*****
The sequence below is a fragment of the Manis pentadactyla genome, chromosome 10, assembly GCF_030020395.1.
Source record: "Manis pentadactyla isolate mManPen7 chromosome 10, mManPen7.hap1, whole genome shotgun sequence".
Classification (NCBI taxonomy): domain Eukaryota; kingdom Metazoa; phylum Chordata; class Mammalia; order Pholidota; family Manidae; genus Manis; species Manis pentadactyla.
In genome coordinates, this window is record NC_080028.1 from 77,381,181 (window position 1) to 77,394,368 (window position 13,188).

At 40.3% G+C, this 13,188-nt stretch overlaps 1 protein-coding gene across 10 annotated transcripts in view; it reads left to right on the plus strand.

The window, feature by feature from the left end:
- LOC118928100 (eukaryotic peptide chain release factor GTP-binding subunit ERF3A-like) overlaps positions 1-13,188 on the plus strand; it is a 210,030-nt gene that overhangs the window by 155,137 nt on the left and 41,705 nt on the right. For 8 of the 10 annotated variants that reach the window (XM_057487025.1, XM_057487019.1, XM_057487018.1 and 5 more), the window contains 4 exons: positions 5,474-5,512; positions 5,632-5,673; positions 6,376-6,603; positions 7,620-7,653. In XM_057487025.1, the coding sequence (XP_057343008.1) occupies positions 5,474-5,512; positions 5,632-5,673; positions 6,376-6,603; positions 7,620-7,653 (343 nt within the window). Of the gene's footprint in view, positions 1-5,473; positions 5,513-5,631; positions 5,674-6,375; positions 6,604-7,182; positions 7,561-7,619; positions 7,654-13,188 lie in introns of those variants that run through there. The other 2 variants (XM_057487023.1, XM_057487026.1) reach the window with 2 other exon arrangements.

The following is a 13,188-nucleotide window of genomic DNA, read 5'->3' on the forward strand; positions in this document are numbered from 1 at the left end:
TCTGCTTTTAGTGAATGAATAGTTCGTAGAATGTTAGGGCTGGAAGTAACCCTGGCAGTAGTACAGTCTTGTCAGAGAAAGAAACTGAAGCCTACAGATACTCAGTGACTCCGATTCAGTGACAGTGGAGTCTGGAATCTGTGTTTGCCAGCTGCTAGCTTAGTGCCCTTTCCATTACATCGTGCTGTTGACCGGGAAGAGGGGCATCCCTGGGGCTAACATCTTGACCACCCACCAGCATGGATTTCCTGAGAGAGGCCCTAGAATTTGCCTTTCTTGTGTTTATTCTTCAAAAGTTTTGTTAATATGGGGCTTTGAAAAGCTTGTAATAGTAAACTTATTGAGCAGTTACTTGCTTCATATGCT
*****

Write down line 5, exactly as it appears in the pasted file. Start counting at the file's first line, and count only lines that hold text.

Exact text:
At 40.3% G+C, this 13,188-nt stretch overlaps 1 protein-coding gene across 10 annotated transcripts in view; it reads left to right on the plus strand.